The 200 fossil fuel companies targeted by Board of Supervisors resolution were chosen because they control the vast majority of the world’s coal, oil and gas reserves. According to top scientists and analysis by groups like the International Energy Agency, nearly 80% of those reserves must go unburned if the world is going to keep global warming below 2°C, a target that the United States and nearly every other country on Earth has agreed to meet.
SFERS could face a potential financial risk by staying invested in the fossil fuel industry, according to a new report by market analysts at HSBC. According to the report, if countries agree to meet the 2°C target and pass regulations strong enough to keep 75-80% of known fossil fuel reserves in the ground, the write off of those reserves could cause loss in market value of up to 60% for fossil fuel companies like BP, Shell, and Chevron.
On the other hand, according to a new report by the Aperio Group, a group of financial advisors based in Marin, fossil fuel divestment poses would increase portfolio risk by a roughly 0.01%. The report’s lead author, Patrick Geddes, told reporters on a recent webinar that, “Statistically, it’s basically noise.”
After today’s vote, divestment advocates will be following up with the SFERS Retirement Board to make sure that it pursues the divestment goal in a timely and responsible manner, as well as continuing to educate San Francisco residents about the importance of the move.
“This is a big victory today, but it’s just the beginning of our campaign here in California,” said Jamie Henn, 350.org’s Communications Director and a San Francisco resident. “We’re looking forward to extending this effort to cities across the state and supporting the growing student movement on campuses. We’ve financed the fossil fuel industry’s destruction long enough, it’s time to invest in the future.”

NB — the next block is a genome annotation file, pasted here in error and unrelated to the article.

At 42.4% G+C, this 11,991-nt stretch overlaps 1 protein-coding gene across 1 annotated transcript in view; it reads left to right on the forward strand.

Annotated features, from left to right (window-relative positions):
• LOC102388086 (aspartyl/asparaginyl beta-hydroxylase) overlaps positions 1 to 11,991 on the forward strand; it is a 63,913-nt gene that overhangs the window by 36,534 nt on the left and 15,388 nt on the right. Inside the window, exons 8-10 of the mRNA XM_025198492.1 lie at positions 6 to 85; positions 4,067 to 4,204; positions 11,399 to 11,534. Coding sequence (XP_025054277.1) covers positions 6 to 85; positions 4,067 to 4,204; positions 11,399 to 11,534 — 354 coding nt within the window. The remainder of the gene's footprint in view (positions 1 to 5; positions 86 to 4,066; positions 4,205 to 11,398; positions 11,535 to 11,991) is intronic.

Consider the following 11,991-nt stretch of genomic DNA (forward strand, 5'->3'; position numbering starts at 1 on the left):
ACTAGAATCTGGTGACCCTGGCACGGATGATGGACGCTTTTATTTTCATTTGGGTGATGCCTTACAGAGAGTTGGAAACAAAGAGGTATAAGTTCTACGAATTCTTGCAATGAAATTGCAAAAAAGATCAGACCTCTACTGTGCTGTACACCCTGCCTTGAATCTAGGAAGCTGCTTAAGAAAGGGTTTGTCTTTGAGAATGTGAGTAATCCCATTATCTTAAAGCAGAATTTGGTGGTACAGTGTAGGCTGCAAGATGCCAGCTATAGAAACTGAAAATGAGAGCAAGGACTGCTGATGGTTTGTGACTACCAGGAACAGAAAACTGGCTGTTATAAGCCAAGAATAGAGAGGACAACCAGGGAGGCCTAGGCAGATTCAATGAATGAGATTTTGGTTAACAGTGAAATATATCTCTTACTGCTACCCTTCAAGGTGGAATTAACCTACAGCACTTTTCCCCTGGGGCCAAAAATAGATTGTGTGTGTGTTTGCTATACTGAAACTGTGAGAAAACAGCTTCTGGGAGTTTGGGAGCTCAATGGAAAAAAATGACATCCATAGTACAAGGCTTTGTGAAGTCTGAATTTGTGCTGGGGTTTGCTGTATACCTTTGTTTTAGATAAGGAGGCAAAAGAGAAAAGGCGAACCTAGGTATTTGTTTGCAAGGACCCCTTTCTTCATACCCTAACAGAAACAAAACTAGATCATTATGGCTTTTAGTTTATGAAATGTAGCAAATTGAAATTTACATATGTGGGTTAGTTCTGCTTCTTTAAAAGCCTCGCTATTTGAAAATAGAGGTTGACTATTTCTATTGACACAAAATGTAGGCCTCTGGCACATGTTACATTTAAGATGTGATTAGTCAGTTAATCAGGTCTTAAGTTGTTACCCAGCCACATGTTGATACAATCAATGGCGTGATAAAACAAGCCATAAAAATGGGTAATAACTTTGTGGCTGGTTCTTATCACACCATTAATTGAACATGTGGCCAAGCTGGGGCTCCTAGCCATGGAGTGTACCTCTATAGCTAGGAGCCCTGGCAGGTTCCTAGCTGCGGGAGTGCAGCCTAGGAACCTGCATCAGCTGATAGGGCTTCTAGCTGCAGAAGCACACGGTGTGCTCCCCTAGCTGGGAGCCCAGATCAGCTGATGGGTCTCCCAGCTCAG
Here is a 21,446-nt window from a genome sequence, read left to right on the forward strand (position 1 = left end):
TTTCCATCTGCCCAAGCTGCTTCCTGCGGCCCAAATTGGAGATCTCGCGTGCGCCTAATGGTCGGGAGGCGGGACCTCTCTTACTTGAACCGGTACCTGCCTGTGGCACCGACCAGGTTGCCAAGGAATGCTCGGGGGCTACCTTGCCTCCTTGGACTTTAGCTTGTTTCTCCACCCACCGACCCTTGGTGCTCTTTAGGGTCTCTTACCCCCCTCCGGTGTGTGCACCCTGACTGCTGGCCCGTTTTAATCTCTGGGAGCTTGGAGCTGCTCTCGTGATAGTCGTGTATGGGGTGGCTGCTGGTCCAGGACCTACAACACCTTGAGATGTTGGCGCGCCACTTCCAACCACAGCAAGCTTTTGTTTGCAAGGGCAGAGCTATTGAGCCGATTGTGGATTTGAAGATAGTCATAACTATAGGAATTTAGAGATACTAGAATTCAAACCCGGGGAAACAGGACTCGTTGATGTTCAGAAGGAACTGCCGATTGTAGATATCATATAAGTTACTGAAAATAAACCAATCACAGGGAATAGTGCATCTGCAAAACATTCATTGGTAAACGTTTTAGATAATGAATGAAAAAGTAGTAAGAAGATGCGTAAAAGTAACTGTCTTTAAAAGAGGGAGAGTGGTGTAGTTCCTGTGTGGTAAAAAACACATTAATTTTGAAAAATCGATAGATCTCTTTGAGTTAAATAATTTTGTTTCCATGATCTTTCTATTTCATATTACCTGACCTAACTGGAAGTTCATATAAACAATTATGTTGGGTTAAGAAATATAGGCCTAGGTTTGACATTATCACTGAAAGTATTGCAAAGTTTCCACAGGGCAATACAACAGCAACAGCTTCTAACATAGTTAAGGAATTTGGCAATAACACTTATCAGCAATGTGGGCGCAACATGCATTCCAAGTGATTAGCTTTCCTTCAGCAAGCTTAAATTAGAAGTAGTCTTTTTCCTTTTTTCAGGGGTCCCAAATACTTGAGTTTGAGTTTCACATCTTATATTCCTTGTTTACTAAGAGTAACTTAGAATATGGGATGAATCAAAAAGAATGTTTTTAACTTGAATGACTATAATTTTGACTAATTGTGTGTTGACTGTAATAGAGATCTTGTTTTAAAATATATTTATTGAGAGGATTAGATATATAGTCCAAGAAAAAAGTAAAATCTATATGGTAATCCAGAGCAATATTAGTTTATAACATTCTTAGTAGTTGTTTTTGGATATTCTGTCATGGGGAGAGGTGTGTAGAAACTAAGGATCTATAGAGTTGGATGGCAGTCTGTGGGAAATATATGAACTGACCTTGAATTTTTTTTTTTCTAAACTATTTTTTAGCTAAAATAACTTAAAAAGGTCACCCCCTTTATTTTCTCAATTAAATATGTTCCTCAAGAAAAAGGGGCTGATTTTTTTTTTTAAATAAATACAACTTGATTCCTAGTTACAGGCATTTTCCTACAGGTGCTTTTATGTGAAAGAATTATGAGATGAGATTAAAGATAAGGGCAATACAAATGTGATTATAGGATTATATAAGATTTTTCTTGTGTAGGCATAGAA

Why Divest from Fossil Fuels to Address Climate Change?
Being an entirely new situation, we don’t have precise examples to draw upon for solutions; but we do have similar situations that can give us inspiration. One of these is the dismantling of the racist, discriminatory process of apartheid in South Africa, that Episcopalian Bishop Tutu has said came about for two reasons: 1) protests within the country and 2) divestment outside the country – divestment from corporations in South Africa. These two together broke the back of apartheid. One example of this latter would be what may have been the largest divestment action by any single parish in the United States when, in February of 1986, Trinity’s vestry voted to divest holdings of about $100 million.